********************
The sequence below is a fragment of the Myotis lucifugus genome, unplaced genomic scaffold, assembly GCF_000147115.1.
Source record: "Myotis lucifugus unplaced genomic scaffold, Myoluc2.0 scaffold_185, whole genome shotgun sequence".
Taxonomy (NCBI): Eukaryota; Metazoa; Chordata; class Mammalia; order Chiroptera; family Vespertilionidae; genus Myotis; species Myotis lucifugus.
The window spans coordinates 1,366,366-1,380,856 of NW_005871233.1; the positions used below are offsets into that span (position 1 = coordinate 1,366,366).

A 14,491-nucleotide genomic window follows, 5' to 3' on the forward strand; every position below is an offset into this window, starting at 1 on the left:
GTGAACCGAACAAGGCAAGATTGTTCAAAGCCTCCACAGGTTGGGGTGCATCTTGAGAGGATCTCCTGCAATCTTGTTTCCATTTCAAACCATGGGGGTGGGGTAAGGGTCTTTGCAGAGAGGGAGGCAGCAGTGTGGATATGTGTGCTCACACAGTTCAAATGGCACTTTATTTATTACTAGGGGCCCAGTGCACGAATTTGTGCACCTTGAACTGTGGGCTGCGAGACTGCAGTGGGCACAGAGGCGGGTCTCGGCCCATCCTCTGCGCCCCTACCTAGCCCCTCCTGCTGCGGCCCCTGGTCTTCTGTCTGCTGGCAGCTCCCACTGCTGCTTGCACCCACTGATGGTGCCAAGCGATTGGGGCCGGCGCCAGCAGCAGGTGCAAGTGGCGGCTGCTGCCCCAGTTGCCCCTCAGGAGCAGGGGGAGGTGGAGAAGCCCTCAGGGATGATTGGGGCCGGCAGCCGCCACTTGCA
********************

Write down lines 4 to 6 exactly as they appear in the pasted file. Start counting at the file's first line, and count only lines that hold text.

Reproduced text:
The window spans coordinates 1,366,366-1,380,856 of NW_005871233.1; the positions used below are offsets into that span (position 1 = coordinate 1,366,366).

A 14,491-nucleotide genomic window follows, 5' to 3' on the forward strand; every position below is an offset into this window, starting at 1 on the left:
GTGAACCGAACAAGGCAAGATTGTTCAAAGCCTCCACAGGTTGGGGTGCATCTTGAGAGGATCTCCTGCAATCTTGTTTCCATTTCAAACCATGGGGGTGGGGTAAGGGTCTTTGCAGAGAGGGAGGCAGCAGTGTGGATATGTGTGCTCACACAGTTCAAATGGCACTTTATTTATTACTAGGGGCCCAGTGCACGAATTTGTGCACCTTGAACTGTGGGCTGCGAGACTGCAGTGGGCACAGAGGCGGGTCTCGGCCCATCCTCTGCGCCCCTACCTAGCCCCTCCTGCTGCGGCCCCTGGTCTTCTGTCTGCTGGCAGCTCCCACTGCTGCTTGCACCCACTGATGGTGCCAAGCGATTGGGGCCGGCGCCAGCAGCAGGTGCAAGTGGCGGCTGCTGCCCCAGTTGCCCCTCAGGAGCAGGGGGAGGTGGAGAAGCCCTCAGGGATGATTGGGGCCGGCAGCCGCCACTTGCA